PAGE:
By Ralph McAllister
Yes, I know you are sick of confinement, being stopped for testing, sick of walking in circles, missing out on your favourite café food, driving and bubbles.
As most of these restrictions begin to be lifted, I make no apology for my next ruling. Two of the people in my life who have helped my survival in the last seven weeks will now, I hope, benefit.
In short, if my friends and acquaintances do not make one of their first actions a trip to their local bookshop to buy a book or three, I shall refrain from talking to them, until they honour my demand. Some might view this as a promise rather than a threat.
Kaye and Rob at Paraparaumu Paper Plus have done me and countless others proud. They and their dedicated staff have helped maintain our sanity, in these last trying weeks recommending books that are as beneficial as the most powerful medicines.
Graham Swift in top form
Now you can read my reviews this week with a clear or guilty conscience and act accordingly.
Here We Are by Graham Swift is another winner from the Booker prize author of Last Orders and Waterland.
Evie, was once an assistant to Ronnie, the Great Pablo, entertaining the multitudes who flocked to Brighton Pier in the fifties, to the music hall. She is now looking back on her life and her marriage to Jack the compère, who fell in love with her all these years ago.
A threesome? Yes, but centred on Magician Ronnie who, after evacuation as a child to Oxford, discovered the art of magic. It is a story of time past, of loves and tenderness, of H.E. Bates countryside and music hall sleaze, of history and regrets. It’s as mesmerising as Ronnie’s final farewell. Magic — read it.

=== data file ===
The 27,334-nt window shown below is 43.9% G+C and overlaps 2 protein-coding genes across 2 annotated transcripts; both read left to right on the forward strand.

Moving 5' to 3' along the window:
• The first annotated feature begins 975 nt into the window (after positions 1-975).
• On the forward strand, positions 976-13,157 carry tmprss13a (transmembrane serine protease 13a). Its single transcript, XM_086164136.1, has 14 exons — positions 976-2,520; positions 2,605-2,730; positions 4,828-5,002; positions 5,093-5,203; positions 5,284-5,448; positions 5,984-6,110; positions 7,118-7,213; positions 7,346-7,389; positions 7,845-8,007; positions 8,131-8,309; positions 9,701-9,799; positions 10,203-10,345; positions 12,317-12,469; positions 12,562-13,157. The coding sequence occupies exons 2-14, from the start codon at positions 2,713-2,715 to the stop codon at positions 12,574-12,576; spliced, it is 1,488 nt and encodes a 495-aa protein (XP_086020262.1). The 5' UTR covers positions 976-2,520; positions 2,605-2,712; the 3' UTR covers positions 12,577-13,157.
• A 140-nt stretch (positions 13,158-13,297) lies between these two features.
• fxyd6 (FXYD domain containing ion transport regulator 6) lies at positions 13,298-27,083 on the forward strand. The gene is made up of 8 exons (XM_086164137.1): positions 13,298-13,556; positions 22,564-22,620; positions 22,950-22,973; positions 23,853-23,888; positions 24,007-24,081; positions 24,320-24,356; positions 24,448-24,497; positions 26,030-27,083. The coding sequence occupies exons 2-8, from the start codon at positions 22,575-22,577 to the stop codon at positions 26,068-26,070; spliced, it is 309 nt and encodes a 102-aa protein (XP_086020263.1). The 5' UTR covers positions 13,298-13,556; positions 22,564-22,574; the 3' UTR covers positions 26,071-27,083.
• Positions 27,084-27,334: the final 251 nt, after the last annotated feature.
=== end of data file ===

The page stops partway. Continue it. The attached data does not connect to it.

Irish Writer does it again
I have been following Derula McTiernan since her first two best selling Irish thrillers The Ruin and The Scholar. Cormac Reilly, her controversial detective leads from the back again.
Loathed by the establishment, separated from the love of his life, now he is exiled from Galway, to work with his domineering father, in a small seaside town. Personal and private matters, corruption and idealism are central to an intricate and fascinating plot.
This can be read as a stand-alone, but The Good Turn should be read in the order indicated, for maximum enjoyment.
One of the best
Finally, easily one of my books of the year.
Code Name Helène by Ariel Lawhon is a brilliantly conceived novel of the wartime heroine Nancy Wake. For once I was pleased of my ignorance of the story of Wake and her heroics in occupied France.
“Not another war story?” I protested to Kaye.
She insisted I read it and I succumbed immediately to the power of Lawhon’s evocation of the past and her juxtaposition of time and place, of her great love affair and her ruthlessness in dealing with enemies and the pomposity of allies.
There have been many other accounts of this woman and her exploits, but this one will do me.
Thanks again Kaye and Rob and, remember, dear reader, I shall be watching you and your bookshop buying habits!